- Jul 14, 2012
Or even an ipad without damaging the coating.
My wife is a nurse and has been wiping her phone down everyday with 70% alcohol. I was worried at first, but after two years I do not notice any adverse effects.
Actually alcohol does not kill bacteria. Studies have shown that certain bacteria, including harmful ones, can survive and even thrive in isopropyl alcohol up to 95%. It is mainly used to clear away and dissolve debris.I use the same. Gently wipe with a clean cloth damp with 70% Isopropyl alcohol.
Kills most harmful bacteria and viruses, yet evaporates leaving little to no residue.
Unless you have some hideous immuno-deficiency disease, ust get over it. OCD people who disinfect everything are helping add to the problem of antibiotic resistant bacteria. Let your immune system deal with it.
You should not use any chemical on the screen. You'll take off the oleophobic coating.
OK, so saying they become resistant to antibiotics was an error. But over use of disinfectants will lead to bacteria becoming resistant to antimicrobial agents. Which, if you exchange "antibiotics" for "antibacterials" the method of bacteria becoming resistant is the same.No, it's over-prescription of antibiotics that is causing bacterial resistance. A quick wipe-down with alcohol will not cause bacteria to evolve resistance to first and second line antibiotics. The mechanism of action is different.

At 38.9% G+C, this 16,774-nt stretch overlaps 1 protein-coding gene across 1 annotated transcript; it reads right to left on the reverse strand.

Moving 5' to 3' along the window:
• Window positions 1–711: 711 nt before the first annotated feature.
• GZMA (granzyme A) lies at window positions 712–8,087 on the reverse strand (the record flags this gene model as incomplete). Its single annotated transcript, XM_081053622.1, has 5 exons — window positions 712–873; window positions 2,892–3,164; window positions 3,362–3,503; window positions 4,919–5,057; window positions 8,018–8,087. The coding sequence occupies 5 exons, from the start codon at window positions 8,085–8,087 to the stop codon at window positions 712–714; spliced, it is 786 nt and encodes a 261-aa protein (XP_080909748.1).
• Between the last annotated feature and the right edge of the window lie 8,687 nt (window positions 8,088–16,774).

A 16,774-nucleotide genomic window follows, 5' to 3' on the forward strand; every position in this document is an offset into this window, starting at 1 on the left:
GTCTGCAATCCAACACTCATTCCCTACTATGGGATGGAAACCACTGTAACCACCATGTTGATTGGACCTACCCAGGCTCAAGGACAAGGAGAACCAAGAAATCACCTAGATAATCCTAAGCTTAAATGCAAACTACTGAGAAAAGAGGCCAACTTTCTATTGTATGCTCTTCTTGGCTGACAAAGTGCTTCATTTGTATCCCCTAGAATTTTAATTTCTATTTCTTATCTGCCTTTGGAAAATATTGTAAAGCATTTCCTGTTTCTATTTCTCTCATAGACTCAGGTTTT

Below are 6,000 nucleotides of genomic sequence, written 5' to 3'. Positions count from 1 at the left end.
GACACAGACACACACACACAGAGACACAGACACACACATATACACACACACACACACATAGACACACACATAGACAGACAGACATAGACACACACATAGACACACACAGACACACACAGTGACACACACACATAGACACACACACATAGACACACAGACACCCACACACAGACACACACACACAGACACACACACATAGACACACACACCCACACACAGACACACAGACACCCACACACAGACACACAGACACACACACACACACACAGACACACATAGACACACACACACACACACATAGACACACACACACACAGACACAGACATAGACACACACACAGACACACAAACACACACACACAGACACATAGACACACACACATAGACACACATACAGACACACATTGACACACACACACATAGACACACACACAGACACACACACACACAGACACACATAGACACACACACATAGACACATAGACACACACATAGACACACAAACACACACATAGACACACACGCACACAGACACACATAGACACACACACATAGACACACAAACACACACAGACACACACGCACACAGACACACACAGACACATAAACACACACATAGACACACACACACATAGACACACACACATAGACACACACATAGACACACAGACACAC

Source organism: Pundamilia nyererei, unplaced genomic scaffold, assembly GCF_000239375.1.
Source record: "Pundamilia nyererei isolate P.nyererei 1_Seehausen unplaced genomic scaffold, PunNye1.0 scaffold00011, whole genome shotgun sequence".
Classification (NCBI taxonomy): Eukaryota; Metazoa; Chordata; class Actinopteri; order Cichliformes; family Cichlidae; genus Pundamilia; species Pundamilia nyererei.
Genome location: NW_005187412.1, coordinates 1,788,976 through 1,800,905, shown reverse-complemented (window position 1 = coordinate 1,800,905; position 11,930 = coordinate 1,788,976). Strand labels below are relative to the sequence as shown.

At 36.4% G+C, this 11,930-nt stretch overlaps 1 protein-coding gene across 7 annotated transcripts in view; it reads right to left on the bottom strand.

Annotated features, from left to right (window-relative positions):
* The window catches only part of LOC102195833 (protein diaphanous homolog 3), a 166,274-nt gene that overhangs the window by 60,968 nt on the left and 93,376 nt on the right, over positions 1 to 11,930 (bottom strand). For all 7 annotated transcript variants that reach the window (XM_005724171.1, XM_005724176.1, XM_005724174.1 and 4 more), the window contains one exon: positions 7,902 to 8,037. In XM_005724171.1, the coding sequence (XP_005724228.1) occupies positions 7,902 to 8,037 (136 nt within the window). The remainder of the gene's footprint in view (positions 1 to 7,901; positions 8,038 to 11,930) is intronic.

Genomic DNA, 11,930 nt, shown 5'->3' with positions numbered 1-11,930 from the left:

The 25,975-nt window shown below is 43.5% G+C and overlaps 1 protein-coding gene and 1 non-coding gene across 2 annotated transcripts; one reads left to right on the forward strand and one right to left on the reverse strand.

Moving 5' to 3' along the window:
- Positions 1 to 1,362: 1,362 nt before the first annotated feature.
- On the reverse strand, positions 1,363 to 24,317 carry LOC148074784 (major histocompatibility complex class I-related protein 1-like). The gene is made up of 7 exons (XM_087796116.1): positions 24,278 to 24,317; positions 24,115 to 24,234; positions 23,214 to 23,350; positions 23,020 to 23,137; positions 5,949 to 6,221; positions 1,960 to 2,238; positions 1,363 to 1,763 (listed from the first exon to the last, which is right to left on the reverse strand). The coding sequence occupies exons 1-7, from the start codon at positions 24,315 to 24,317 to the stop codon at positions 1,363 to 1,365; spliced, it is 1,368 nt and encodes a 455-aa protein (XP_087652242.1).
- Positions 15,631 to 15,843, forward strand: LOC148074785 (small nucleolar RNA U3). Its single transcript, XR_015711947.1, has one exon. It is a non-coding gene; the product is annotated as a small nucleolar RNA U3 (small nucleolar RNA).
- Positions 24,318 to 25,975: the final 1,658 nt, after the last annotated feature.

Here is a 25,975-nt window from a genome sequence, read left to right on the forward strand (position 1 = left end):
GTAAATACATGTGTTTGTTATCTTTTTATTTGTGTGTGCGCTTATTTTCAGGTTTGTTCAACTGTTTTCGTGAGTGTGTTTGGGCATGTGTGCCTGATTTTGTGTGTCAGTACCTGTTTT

I think that scrubbing and abrasion degrades the coating. A gentle wipe down with a clean cloth should be safe.
I use a screen protector, so it's a bit of a moot point for me.
Disinfectants Cause Some Bacteria to Adapt, Thrive"We use way too many antibacterial agents," Duberg said, adding that the overuse of products like wipes, soaps and cleansers that contain these substances can lead bacteria to become resistant to our methods of extermination.
OK, so saying they become resistant to antibiotics was an error. But over use of disinfectants will lead to bacteria becoming resistant to antimicrobial agents. Which, if you exchange "antibiotics" for "antibacterials" the method of bacteria becoming resistant is the same.
Just for a brief example: Disinfecting Wipes May Spread, Not Kill, Germs
Disinfectants Cause Some Bacteria to Adapt, Thrive
You aren't going to catch Anthrax from not sanitizing your phone. Within minutes it will be just as dirty again. Just get on with life and let your body deal with it. I'm a farmer and have lost count of how many times my face has been splattered with cow ****. Haven't had a day off work sick for 7 years (when I tore a ligament in my foot).